The principles that rule this blog

Principles that will govern my thoughts as I express them here (from my opening statement):


  • Freedom of the individual should be as total as possible, limited only by the fact that nobody should be free to cause physical injury to another, or to deprive another person of his freedoms.
  • Government is necessary primarily to provide those services that private enterprise won't, or won't at a price that people can afford.
  • No person has a right to have his own beliefs on religious, moral, political, or other controversial issues imposed on others who do not share those beliefs.

I believe that Abraham Lincoln expressed it very well:

“The legitimate object of government is to do for a community of people whatever they need to have done, but cannot do, at all, or cannot
so well do, for themselves — in their separate, individual capacities.”


Comments will be invited, and I will attempt to reply to any comments that are offered in a serious and non-abusive manner. However, I will not tolerate abusive or profane language (my reasoning is that this is my blog, and so I can control it; I wouldn't interfere with your using such language on your own!)

If anyone finds an opinion that I express to be contrary to my principles, they are welcome to point this out. I hope that I can make a rational case for my comments. Because, in fact, one label I'll happily accept is rationalist.

Monday, May 02, 2011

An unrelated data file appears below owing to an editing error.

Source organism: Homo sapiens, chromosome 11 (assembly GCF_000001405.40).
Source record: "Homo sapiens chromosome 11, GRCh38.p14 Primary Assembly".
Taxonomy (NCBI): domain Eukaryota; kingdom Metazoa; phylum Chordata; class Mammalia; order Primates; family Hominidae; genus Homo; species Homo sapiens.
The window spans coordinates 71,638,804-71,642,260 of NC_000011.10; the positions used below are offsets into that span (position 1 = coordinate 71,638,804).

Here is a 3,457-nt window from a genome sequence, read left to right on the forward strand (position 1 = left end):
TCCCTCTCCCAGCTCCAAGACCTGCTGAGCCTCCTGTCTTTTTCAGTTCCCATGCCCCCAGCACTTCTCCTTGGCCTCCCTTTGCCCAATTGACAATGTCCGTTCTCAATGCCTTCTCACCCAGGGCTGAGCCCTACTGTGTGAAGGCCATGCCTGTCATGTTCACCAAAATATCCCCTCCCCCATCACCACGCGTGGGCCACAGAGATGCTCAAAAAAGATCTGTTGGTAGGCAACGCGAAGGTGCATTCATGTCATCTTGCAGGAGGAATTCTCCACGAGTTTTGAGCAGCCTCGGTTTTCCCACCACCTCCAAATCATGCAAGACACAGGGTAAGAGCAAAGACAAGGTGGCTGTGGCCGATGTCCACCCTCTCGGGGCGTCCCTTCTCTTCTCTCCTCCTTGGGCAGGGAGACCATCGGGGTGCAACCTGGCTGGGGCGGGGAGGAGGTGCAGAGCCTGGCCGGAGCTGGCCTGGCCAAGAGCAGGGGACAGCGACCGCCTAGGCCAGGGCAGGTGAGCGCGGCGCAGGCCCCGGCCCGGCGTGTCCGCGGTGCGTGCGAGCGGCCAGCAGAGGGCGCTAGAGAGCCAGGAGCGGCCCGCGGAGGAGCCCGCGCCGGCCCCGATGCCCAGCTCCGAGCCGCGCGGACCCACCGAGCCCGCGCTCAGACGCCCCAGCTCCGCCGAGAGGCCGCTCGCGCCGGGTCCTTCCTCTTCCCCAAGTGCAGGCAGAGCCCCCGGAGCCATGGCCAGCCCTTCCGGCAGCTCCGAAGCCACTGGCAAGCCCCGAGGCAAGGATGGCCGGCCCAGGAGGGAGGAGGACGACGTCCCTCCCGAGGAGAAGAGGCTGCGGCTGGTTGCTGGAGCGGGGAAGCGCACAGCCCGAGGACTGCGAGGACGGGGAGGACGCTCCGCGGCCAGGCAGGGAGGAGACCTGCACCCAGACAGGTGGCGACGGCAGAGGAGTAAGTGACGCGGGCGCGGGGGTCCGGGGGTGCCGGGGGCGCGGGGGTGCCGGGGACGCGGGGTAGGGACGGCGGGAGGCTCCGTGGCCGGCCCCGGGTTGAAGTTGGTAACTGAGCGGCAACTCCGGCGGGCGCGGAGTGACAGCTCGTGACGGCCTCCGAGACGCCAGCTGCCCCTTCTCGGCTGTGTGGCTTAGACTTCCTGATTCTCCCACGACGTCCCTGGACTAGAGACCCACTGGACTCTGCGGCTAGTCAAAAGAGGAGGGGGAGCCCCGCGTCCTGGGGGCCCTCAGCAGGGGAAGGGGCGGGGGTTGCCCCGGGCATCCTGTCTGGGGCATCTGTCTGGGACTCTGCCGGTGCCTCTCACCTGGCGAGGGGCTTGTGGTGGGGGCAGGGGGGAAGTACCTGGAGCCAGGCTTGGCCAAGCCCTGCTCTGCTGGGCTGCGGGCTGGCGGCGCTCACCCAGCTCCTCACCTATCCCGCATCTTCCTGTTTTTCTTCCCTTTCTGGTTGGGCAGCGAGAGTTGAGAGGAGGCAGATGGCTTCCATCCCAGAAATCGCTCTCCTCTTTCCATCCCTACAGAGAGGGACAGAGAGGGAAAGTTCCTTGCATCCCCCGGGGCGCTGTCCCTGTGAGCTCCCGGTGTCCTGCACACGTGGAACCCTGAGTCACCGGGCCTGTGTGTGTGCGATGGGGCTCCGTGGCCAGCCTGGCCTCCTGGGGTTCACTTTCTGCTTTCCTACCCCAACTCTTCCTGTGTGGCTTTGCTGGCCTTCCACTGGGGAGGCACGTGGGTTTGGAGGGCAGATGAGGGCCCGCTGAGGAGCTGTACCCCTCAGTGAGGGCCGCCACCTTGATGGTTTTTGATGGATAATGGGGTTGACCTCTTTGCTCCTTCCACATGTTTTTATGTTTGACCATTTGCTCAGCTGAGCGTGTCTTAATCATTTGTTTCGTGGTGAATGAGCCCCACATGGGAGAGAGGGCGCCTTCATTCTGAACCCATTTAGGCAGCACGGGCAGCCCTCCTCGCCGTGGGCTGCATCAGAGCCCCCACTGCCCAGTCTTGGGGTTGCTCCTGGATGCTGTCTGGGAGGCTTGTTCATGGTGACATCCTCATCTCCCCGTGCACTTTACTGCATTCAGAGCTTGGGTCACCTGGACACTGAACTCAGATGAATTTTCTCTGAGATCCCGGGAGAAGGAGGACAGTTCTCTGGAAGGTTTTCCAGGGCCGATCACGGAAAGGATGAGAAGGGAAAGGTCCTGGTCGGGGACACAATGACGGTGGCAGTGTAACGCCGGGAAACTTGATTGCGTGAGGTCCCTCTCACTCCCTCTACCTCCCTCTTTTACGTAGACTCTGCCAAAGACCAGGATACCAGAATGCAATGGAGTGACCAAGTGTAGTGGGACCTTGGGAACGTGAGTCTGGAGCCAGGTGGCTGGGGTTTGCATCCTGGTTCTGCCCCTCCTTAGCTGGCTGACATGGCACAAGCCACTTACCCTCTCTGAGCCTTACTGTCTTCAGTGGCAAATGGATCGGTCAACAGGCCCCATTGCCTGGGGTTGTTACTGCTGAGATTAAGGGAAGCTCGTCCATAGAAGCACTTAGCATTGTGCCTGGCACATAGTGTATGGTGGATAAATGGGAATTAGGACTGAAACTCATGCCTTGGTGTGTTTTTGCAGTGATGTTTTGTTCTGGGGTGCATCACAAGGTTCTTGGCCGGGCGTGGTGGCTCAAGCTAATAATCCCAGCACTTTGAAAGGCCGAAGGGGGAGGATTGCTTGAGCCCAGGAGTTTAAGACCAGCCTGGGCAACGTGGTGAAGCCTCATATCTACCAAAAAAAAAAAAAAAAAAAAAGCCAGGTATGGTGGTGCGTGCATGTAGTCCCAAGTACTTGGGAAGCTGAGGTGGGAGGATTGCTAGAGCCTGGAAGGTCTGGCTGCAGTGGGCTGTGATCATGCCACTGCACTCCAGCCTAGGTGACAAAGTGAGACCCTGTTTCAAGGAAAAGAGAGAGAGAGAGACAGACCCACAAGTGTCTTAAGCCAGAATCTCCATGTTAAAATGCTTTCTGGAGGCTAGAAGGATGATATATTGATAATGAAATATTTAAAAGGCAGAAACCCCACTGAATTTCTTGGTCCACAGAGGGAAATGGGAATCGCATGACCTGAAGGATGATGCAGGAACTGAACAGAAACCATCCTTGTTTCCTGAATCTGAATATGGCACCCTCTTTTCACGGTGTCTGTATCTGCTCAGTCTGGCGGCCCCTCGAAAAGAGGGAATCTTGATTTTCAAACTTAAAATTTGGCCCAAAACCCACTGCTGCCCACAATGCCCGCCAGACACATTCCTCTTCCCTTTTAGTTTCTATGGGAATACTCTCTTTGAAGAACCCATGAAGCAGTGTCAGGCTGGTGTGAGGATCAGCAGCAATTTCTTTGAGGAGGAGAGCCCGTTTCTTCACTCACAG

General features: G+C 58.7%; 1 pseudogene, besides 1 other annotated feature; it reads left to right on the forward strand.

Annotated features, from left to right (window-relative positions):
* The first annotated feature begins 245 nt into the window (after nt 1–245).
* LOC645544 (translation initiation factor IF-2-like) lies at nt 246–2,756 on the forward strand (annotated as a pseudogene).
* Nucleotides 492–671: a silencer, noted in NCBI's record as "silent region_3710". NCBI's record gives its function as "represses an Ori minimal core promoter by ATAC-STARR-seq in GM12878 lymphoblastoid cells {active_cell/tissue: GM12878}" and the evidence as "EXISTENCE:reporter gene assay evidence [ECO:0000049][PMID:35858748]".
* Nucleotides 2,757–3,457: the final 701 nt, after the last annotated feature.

Rand Paul, Donald Trump, and the Republican Party

I can't say that Sen. Rand Paul is my idea of the perfect representative of the Republican Party, but I think his comment regarding Donald Trump was right on target. He is quoted as saying, in a New Hampshire fundraiser,
"I want to see the original long form certificate, with embossed seal, of Donald Trump's Republican registration."


Trump, by bringing up the "birther" question, has deflected people from the true question, "Has Barack Obama been a good President of the United States?" There is no real reason to doubt that he is constitutionally eligible; there is no likelihood that he will be removed from office on that ground. What is more important is to have the American voting public remove him from office in November 2012. One wonders: Trump has in the past contributed more money to Democrats than to Republicans. Could this be, in fact, a move to guarantee another term to President Obama, by making it less likely that the GOP can come up with a credible 2012 candidate?

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